12. And all the rest of the year did any one consider you as consul? Did any one obey you? Did any one ever rise up to show respect to you when you came into the senate house? Did any one ever think it worth his while to answer you when you asked his opinion? In short, is that year at all to be counted in the republic when the senate was mute, the courts of justice silent,—when all good men were mourning, when the violence of your troops of banditti was raging over the whole city, and when not one citizen only had departed from the city, but when the city itself had yielded to the wickedness and frenzy of you and Gabinius?  But even then, O you impious Caesoninus, you did not emerge from the miserable vileness of your nature, when after a time the reawakened virtue of a most illustrious man quickly demanded the restoration of one who was his own true friend, and a citizen who had deserved well of the state, and of the ancient customs and principles of the republic. Nor would that great man permit the pestilence of your wickedness to remain any longer in that republic, which he himself had embellished and whose power he had extended. But when that Gabinius, such as he is, a man who is surpassed in infamy by you alone, recollected himself,—with difficulty, indeed, but still he did recollect himself,—he contended against his dear friend Clodius, at first only feignedly, then very unwillingly, but at last with genuine ardour and vehemence, in support of Cnaeus Pompeius. And in that spectacle the impartiality of the Roman people was very admirable. It looked on like a master of gladiators, and whichever of them perished, it thought would he an equal advantage to itself; but if both fell, that indeed would be a most heavenly blessing.  But still your colleague did do something. He upheld the austerity of a most admirable man. He was himself a wicked man; he was a mere ruffian and gladiator himself; but still he was fighting against one who was as wicked and as much a gladiator and ruffian as himself. You, forsooth, religious and conscientious man that you were, were reluctant to violate the treaty which you had ratified in my blood concerning the bargain made about the provinces. For that fellow, the adulterer with his own sister, had made this bargain for himself, that if he gave you a province, if he gave you an army, if he gave you money torn from the very life-blood of the republic, you were to give yourself up to him as his partner and assistant in all his crimes. Therefore, in that tumult the fasces were broken; you yourself were wounded; every day there were weapons, stonings, and banishments. At last a man was arrested close to the senate, armed with a sword, who it was notorious had been placed there for the purpose of assassinating Pompeius.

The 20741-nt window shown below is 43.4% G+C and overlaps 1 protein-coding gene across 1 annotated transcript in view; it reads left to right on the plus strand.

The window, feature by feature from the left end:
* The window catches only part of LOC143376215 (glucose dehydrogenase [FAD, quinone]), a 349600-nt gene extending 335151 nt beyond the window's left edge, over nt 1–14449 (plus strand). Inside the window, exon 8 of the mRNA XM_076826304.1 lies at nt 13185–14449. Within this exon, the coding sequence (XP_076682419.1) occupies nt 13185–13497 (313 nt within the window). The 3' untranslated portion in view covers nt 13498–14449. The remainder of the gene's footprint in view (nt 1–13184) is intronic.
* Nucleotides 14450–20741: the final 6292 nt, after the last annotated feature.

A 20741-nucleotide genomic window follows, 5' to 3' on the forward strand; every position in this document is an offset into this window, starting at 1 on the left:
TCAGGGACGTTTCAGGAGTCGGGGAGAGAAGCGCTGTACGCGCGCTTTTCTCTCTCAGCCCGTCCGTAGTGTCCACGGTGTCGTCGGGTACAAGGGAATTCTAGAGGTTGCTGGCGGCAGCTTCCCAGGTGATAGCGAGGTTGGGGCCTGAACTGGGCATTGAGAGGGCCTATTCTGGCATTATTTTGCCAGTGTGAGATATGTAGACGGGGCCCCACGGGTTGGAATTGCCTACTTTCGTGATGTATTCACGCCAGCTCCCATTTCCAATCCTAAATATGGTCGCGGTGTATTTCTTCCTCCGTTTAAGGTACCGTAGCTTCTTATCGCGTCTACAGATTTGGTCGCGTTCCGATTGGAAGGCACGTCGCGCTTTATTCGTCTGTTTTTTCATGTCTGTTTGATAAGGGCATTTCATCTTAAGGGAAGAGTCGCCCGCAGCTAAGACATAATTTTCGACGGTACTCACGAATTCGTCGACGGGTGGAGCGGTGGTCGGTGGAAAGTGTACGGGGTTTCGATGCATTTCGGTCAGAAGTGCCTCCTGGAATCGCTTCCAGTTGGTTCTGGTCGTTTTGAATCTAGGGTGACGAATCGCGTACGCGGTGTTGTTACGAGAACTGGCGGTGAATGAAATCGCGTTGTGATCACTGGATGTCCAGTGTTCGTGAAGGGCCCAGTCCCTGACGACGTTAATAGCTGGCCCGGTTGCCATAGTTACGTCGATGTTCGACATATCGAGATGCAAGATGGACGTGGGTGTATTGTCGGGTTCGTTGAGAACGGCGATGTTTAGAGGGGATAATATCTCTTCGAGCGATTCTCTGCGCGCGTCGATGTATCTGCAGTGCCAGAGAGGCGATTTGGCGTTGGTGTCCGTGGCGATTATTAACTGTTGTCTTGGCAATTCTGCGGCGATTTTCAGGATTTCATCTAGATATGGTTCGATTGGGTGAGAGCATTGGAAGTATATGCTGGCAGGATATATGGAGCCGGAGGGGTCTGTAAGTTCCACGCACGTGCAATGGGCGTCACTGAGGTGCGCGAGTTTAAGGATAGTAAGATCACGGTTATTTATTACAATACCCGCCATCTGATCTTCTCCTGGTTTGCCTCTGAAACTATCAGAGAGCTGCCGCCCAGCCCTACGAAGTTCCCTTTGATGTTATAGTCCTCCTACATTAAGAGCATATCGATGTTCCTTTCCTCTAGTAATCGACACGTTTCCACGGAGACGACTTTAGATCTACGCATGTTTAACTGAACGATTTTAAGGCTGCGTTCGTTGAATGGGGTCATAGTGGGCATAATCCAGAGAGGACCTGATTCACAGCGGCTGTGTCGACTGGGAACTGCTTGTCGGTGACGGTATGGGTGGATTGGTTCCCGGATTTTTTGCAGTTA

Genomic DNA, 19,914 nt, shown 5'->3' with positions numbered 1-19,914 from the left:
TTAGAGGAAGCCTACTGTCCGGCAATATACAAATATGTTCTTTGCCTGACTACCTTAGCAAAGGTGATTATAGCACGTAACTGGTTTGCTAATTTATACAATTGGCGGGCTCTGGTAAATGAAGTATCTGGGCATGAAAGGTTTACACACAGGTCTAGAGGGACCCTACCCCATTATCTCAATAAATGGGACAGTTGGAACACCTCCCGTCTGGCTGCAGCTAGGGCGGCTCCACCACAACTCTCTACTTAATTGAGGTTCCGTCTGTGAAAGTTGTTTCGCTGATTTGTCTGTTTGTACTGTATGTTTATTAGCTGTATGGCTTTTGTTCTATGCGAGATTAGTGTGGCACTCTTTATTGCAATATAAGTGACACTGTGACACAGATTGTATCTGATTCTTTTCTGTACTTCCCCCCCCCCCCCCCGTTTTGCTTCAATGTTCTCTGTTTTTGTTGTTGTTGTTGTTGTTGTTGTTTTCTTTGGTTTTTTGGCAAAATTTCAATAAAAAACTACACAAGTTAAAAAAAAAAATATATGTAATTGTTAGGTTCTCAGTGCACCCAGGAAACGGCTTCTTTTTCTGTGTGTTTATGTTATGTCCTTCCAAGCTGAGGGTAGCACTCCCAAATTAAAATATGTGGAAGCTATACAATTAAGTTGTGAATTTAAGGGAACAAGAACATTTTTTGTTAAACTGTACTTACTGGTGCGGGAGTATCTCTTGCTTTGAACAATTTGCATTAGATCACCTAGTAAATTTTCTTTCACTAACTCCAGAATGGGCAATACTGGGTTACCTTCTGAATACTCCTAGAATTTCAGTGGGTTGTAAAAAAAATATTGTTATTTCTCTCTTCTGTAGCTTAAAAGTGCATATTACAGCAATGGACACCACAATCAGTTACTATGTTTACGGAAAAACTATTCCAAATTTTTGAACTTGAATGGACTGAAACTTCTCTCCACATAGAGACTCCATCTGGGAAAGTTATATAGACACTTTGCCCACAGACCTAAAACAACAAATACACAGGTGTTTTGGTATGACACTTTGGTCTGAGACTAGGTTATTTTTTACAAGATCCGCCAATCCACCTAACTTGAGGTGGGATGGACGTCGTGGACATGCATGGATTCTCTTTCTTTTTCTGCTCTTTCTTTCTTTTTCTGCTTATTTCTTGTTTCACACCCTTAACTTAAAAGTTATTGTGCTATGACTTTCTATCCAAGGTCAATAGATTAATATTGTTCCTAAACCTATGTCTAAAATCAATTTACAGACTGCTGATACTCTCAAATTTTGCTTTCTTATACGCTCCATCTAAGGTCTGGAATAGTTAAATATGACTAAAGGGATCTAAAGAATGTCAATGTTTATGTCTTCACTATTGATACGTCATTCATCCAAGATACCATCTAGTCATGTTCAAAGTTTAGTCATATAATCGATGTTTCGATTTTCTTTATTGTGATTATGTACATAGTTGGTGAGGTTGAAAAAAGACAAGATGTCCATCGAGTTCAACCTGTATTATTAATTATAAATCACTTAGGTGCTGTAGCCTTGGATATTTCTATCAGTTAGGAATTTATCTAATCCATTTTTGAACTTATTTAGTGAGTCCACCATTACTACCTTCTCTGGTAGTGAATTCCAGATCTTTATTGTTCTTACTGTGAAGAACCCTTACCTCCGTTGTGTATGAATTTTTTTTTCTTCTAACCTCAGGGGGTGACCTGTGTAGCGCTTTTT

This text is part of:
Table of Contents:
THE SPEECH OF M. T. CICERO AGAINST PUBLIUS VATINIUS; CALLED ALSO, THE EXAMINATION OF PUBLIUS VATINIUS.
THE ORATION OF M. T. CICERO AGAINST LUCIUS CALPURNIUS PISO.
This work is licensed under a Creative Commons Attribution-ShareAlike 3.0 United States License.
An XML version of this text is available for download, with the additional restriction that you offer Perseus any modifications you make. Perseus provides credit for all accepted changes, storing new additions in a versioning system.